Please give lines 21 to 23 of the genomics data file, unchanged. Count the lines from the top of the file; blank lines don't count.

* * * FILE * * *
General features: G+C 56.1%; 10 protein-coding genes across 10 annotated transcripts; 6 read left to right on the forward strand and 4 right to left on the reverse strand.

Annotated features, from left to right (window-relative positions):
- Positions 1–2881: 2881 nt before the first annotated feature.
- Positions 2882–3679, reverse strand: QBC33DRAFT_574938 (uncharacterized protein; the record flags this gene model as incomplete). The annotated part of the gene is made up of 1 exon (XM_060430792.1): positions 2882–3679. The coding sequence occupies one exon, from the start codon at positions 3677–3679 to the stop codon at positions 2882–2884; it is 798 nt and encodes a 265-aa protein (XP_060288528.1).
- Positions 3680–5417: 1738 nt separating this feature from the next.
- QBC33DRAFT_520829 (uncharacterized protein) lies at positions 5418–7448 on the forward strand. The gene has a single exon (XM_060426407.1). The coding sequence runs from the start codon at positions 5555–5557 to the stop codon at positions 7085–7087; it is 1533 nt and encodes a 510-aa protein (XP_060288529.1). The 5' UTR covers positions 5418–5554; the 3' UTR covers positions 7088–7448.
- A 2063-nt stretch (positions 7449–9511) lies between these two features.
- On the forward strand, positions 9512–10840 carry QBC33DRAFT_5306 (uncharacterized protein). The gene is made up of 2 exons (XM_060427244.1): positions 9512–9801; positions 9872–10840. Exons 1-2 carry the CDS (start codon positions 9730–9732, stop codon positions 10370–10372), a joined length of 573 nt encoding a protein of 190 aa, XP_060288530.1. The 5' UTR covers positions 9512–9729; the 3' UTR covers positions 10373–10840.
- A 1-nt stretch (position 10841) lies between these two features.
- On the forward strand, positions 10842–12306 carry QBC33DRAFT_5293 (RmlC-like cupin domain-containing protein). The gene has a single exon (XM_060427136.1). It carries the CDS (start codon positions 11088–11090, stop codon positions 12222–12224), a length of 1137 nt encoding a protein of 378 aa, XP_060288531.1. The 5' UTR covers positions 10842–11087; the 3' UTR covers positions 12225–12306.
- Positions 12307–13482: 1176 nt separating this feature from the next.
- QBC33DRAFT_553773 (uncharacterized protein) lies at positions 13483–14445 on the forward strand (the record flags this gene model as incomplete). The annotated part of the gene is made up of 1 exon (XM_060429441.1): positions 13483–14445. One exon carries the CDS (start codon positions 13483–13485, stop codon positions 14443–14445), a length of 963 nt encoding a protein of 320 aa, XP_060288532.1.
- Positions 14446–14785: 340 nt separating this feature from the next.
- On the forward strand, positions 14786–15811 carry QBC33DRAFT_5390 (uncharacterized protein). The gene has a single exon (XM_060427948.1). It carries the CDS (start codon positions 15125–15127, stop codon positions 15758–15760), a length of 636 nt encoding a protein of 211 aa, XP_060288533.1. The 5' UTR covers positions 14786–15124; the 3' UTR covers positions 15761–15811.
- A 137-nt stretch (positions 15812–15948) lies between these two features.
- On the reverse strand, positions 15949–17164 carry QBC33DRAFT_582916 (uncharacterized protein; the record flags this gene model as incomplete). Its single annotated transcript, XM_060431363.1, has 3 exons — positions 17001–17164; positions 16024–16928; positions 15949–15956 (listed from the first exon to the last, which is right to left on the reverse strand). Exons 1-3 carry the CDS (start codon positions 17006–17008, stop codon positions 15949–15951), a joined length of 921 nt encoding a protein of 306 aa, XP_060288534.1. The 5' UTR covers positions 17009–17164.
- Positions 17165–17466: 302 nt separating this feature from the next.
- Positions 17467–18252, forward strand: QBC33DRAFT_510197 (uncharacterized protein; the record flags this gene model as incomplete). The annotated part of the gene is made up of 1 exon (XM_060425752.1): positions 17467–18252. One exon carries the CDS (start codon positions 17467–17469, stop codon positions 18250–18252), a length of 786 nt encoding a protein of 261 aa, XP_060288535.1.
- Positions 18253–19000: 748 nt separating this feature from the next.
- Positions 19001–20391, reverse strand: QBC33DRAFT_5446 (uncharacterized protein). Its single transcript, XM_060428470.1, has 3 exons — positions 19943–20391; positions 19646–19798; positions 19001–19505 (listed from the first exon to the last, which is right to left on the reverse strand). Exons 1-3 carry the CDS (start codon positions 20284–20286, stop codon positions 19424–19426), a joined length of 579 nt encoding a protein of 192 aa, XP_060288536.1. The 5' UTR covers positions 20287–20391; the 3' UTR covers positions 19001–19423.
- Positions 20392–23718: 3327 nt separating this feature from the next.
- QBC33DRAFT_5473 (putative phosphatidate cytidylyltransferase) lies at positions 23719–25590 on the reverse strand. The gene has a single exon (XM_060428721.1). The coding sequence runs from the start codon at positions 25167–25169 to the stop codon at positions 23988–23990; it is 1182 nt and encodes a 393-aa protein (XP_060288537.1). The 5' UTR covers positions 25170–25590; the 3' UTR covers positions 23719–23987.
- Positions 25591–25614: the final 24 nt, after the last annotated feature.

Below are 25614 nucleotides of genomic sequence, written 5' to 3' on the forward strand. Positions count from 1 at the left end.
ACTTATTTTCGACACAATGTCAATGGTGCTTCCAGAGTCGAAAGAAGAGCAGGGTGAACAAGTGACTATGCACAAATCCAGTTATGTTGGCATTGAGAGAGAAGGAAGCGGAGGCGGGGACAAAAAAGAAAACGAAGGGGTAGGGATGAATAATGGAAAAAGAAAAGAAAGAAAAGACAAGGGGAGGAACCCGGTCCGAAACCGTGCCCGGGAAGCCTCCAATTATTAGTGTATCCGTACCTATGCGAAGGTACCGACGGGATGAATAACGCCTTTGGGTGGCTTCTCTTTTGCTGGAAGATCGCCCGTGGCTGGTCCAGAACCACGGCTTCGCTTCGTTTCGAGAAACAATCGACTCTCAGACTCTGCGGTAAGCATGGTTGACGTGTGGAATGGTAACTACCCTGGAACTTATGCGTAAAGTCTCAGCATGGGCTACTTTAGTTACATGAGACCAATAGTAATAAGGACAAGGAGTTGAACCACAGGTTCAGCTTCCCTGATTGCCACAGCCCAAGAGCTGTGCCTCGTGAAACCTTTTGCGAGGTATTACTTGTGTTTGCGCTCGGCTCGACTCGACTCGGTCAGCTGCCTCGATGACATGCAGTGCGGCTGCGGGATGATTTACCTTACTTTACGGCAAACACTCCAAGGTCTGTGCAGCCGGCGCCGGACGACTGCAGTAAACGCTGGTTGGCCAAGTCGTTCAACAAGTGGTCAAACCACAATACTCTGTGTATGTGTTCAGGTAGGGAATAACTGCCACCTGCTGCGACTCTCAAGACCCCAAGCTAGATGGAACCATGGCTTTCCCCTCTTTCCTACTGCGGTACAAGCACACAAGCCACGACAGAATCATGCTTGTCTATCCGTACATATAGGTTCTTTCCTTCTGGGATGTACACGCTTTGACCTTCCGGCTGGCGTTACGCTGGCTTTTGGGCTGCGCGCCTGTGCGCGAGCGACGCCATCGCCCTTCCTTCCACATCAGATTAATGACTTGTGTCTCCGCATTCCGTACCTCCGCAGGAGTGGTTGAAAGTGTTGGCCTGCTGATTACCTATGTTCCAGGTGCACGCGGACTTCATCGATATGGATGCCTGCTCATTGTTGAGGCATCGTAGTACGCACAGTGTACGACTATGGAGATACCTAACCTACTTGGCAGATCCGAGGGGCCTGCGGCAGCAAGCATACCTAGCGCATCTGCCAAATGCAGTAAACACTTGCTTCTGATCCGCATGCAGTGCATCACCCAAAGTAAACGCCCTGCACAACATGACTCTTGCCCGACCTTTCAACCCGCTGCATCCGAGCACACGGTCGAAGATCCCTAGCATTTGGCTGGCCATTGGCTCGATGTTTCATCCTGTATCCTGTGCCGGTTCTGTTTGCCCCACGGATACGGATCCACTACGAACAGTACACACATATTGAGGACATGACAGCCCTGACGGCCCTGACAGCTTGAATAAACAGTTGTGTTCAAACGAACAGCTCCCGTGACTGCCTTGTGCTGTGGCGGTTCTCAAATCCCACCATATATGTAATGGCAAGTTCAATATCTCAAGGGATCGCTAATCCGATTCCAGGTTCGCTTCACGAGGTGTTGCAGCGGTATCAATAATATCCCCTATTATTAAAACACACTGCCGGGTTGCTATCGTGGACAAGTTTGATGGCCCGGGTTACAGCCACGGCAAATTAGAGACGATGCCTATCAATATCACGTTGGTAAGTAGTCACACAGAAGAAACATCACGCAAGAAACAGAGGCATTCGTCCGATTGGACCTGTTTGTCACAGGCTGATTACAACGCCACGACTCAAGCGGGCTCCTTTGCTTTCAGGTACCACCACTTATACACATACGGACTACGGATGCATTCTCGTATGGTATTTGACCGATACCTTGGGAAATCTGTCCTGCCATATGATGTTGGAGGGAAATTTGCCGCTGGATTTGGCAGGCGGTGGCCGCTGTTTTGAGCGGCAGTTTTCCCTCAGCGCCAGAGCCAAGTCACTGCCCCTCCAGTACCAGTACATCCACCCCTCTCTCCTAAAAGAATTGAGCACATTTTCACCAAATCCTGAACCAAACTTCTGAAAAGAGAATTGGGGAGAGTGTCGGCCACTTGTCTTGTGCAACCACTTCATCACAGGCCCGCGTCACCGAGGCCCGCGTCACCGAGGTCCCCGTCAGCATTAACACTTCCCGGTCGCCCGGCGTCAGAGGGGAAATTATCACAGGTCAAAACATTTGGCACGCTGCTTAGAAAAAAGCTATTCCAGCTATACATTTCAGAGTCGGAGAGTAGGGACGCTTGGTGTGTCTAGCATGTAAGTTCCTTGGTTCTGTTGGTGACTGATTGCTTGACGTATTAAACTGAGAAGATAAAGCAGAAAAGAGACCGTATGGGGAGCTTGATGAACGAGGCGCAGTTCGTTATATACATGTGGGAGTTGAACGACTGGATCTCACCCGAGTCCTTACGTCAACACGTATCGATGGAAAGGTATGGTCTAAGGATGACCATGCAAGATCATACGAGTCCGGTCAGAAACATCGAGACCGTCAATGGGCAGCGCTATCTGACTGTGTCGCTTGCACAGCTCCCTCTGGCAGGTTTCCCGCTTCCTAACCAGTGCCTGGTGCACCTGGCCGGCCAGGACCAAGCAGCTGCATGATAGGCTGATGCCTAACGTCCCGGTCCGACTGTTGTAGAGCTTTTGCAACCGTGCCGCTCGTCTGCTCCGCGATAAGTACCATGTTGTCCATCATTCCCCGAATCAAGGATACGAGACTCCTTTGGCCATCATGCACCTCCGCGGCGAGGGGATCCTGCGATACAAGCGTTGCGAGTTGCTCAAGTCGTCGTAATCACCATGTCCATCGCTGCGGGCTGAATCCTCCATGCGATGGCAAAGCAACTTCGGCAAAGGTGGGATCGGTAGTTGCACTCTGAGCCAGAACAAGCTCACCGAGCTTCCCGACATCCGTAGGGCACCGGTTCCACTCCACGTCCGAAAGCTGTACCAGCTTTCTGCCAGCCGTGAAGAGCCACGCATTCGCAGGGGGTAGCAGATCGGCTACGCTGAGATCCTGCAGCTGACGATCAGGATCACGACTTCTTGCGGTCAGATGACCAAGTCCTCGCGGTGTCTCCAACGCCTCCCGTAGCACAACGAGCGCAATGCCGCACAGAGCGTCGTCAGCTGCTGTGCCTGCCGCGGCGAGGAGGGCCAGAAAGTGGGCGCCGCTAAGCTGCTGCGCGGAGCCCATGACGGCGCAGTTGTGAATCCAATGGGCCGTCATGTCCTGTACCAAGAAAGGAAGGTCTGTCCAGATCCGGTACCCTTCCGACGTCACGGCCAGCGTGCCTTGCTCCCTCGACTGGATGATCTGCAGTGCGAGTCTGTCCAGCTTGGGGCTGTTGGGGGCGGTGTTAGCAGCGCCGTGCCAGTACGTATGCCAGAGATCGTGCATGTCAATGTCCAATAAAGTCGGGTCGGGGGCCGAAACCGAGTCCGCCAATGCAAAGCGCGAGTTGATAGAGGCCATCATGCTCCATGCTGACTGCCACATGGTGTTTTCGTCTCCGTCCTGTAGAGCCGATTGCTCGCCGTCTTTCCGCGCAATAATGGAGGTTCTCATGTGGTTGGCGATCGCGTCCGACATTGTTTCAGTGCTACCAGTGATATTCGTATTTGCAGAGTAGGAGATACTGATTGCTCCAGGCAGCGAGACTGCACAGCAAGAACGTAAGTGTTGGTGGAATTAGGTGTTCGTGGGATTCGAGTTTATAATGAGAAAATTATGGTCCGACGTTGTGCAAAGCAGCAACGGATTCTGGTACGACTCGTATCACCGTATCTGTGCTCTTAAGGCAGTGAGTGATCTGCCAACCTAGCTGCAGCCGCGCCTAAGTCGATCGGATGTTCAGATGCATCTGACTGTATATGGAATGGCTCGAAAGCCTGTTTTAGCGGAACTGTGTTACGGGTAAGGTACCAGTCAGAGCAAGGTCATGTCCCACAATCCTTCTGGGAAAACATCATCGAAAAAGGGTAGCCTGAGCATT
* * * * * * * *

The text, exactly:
- Positions 20392–23718: 3327 nt separating this feature from the next.
- QBC33DRAFT_5473 (putative phosphatidate cytidylyltransferase) lies at positions 23719–25590 on the reverse strand. The gene has a single exon (XM_060428721.1). The coding sequence runs from the start codon at positions 25167–25169 to the stop codon at positions 23988–23990; it is 1182 nt and encodes a 393-aa protein (XP_060288537.1). The 5' UTR covers positions 25170–25590; the 3' UTR covers positions 23719–23987.
- Positions 25591–25614: the final 24 nt, after the last annotated feature.